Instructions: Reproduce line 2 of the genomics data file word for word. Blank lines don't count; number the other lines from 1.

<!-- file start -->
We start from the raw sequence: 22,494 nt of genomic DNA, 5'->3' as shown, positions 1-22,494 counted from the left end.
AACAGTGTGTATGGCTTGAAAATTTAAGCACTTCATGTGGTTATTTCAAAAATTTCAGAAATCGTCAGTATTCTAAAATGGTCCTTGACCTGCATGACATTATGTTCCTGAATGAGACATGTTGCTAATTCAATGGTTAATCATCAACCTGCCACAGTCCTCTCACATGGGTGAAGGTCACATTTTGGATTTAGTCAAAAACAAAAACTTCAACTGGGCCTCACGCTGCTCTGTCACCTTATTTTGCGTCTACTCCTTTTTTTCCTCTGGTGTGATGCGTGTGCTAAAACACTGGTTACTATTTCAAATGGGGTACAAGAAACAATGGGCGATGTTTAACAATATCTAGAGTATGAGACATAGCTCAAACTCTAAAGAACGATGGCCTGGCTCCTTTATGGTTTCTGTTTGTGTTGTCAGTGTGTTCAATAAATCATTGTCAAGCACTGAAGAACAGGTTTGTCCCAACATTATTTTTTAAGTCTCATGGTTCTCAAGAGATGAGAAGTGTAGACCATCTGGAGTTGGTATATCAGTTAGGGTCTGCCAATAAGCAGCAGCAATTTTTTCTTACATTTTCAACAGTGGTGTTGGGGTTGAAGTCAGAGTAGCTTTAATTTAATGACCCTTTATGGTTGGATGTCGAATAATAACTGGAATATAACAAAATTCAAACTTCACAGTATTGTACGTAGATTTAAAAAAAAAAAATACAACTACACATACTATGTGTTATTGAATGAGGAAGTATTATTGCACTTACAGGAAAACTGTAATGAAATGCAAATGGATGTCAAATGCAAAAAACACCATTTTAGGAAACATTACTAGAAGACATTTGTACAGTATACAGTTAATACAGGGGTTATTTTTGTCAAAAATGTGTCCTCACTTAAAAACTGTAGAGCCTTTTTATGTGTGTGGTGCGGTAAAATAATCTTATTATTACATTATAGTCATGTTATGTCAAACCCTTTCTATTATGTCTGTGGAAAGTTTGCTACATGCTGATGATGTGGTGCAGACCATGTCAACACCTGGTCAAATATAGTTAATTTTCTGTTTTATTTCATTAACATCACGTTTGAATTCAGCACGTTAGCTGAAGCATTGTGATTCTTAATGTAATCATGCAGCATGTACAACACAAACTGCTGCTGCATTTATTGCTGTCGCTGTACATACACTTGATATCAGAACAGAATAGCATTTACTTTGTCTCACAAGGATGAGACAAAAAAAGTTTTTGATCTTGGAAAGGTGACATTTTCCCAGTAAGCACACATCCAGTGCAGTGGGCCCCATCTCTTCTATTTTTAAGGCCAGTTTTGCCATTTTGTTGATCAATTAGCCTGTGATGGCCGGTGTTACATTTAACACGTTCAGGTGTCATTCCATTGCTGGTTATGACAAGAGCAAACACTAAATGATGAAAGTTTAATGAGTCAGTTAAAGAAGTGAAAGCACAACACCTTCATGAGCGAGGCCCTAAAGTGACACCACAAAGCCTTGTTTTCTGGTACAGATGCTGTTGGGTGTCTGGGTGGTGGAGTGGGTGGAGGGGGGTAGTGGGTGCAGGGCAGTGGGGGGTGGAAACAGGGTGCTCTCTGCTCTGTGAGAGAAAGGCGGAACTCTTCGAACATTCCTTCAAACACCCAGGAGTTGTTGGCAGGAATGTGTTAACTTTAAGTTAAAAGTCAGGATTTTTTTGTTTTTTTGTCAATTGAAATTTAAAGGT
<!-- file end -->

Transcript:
AACAGTGTGTATGGCTTGAAAATTTAAGCACTTCATGTGGTTATTTCAAAAATTTCAGAAATCGTCAGTATTCTAAAATGGTCCTTGACCTGCATGACATTATGTTCCTGAATGAGACATGTTGCTAATTCAATGGTTAATCATCAACCTGCCACAGTCCTCTCACATGGGTGAAGGTCACATTTTGGATTTAGTCAAAAACAAAAACTTCAACTGGGCCTCACGCTGCTCTGTCACCTTATTTTGCGTCTACTCCTTTTTTTCCTCTGGTGTGATGCGTGTGCTAAAACACTGGTTACTATTTCAAATGGGGTACAAGAAACAATGGGCGATGTTTAACAATATCTAGAGTATGAGACATAGCTCAAACTCTAAAGAACGATGGCCTGGCTCCTTTATGGTTTCTGTTTGTGTTGTCAGTGTGTTCAATAAATCATTGTCAAGCACTGAAGAACAGGTTTGTCCCAACATTATTTTTTAAGTCTCATGGTTCTCAAGAGATGAGAAGTGTAGACCATCTGGAGTTGGTATATCAGTTAGGGTCTGCCAATAAGCAGCAGCAATTTTTTCTTACATTTTCAACAGTGGTGTTGGGGTTGAAGTCAGAGTAGCTTTAATTTAATGACCCTTTATGGTTGGATGTCGAATAATAACTGGAATATAACAAAATTCAAACTTCACAGTATTGTACGTAGATTTAAAAAAAAAAAATACAACTACACATACTATGTGTTATTGAATGAGGAAGTATTATTGCACTTACAGGAAAACTGTAATGAAATGCAAATGGATGTCAAATGCAAAAAACACCATTTTAGGAAACATTACTAGAAGACATTTGTACAGTATACAGTTAATACAGGGGTTATTTTTGTCAAAAATGTGTCCTCACTTAAAAACTGTAGAGCCTTTTTATGTGTGTGGTGCGGTAAAATAATCTTATTATTACATTATAGTCATGTTATGTCAAACCCTTTCTATTATGTCTGTGGAAAGTTTGCTACATGCTGATGATGTGGTGCAGACCATGTCAACACCTGGTCAAATATAGTTAATTTTCTGTTTTATTTCATTAACATCACGTTTGAATTCAGCACGTTAGCTGAAGCATTGTGATTCTTAATGTAATCATGCAGCATGTACAACACAAACTGCTGCTGCATTTATTGCTGTCGCTGTACATACACTTGATATCAGAACAGAATAGCATTTACTTTGTCTCACAAGGATGAGACAAAAAAAGTTTTTGATCTTGGAAAGGTGACATTTTCCCAGTAAGCACACATCCAGTGCAGTGGGCCCCATCTCTTCTATTTTTAAGGCCAGTTTTGCCATTTTGTTGATCAATTAGCCTGTGATGGCCGGTGTTACATTTAACACGTTCAGGTGTCATTCCATTGCTGGTTATGACAAGAGCAAACACTAAATGATGAAAGTTTAATGAGTCAGTTAAAGAAGTGAAAGCACAACACCTTCATGAGCGAGGCCCTAAAGTGACACCACAAAGCCTTGTTTTCTGGTACAGATGCTGTTGGGTGTCTGGGTGGTGGAGTGGGTGGAGGGGGGTAGTGGGTGCAGGGCAGTGGGGGGTGGAAACAGGGTGCTCTCTGCTCTGTGAGAGAAAGGCGGAACTCTTCGAACATTCCTTCAAACACCCAGGAGTTGTTGGCAGGAATGTGTTAACTTTAAGTTAAAAGTCAGGATTTTTTTGTTTTTTTGTCAATTGAAATTTAAAGGT